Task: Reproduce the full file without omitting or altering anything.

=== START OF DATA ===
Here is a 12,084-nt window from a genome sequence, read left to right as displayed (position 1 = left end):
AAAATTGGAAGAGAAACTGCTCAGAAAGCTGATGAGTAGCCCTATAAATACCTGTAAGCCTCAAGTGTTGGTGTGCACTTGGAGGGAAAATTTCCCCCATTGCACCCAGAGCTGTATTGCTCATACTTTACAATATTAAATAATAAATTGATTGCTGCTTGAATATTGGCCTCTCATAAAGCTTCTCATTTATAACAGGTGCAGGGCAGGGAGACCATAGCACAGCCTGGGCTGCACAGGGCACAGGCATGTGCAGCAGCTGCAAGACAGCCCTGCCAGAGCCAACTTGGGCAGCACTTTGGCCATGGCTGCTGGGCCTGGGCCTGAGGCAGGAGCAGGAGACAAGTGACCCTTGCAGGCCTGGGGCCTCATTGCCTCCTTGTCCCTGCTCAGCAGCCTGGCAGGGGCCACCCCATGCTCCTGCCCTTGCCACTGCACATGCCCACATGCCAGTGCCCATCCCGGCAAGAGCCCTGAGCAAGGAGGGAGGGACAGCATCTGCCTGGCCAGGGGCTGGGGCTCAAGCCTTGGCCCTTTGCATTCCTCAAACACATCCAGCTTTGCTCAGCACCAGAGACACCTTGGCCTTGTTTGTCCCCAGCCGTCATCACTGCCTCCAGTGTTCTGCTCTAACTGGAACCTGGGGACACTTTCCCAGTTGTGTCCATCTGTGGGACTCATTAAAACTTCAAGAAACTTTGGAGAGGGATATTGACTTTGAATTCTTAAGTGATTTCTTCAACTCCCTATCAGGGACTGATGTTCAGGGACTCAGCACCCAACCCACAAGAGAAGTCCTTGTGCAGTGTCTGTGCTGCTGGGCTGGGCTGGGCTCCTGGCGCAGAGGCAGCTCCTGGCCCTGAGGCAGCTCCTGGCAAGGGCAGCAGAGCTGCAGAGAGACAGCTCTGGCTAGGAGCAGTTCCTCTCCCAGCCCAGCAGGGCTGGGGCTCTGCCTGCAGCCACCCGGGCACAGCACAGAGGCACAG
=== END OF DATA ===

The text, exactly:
Here is a 12,084-nt window from a genome sequence, read left to right as displayed (position 1 = left end):
AAAATTGGAAGAGAAACTGCTCAGAAAGCTGATGAGTAGCCCTATAAATACCTGTAAGCCTCAAGTGTTGGTGTGCACTTGGAGGGAAAATTTCCCCCATTGCACCCAGAGCTGTATTGCTCATACTTTACAATATTAAATAATAAATTGATTGCTGCTTGAATATTGGCCTCTCATAAAGCTTCTCATTTATAACAGGTGCAGGGCAGGGAGACCATAGCACAGCCTGGGCTGCACAGGGCACAGGCATGTGCAGCAGCTGCAAGACAGCCCTGCCAGAGCCAACTTGGGCAGCACTTTGGCCATGGCTGCTGGGCCTGGGCCTGAGGCAGGAGCAGGAGACAAGTGACCCTTGCAGGCCTGGGGCCTCATTGCCTCCTTGTCCCTGCTCAGCAGCCTGGCAGGGGCCACCCCATGCTCCTGCCCTTGCCACTGCACATGCCCACATGCCAGTGCCCATCCCGGCAAGAGCCCTGAGCAAGGAGGGAGGGACAGCATCTGCCTGGCCAGGGGCTGGGGCTCAAGCCTTGGCCCTTTGCATTCCTCAAACACATCCAGCTTTGCTCAGCACCAGAGACACCTTGGCCTTGTTTGTCCCCAGCCGTCATCACTGCCTCCAGTGTTCTGCTCTAACTGGAACCTGGGGACACTTTCCCAGTTGTGTCCATCTGTGGGACTCATTAAAACTTCAAGAAACTTTGGAGAGGGATATTGACTTTGAATTCTTAAGTGATTTCTTCAACTCCCTATCAGGGACTGATGTTCAGGGACTCAGCACCCAACCCACAAGAGAAGTCCTTGTGCAGTGTCTGTGCTGCTGGGCTGGGCTGGGCTCCTGGCGCAGAGGCAGCTCCTGGCCCTGAGGCAGCTCCTGGCAAGGGCAGCAGAGCTGCAGAGAGACAGCTCTGGCTAGGAGCAGTTCCTCTCCCAGCCCAGCAGGGCTGGGGCTCTGCCTGCAGCCACCCGGGCACAGCACAGAGGCACAG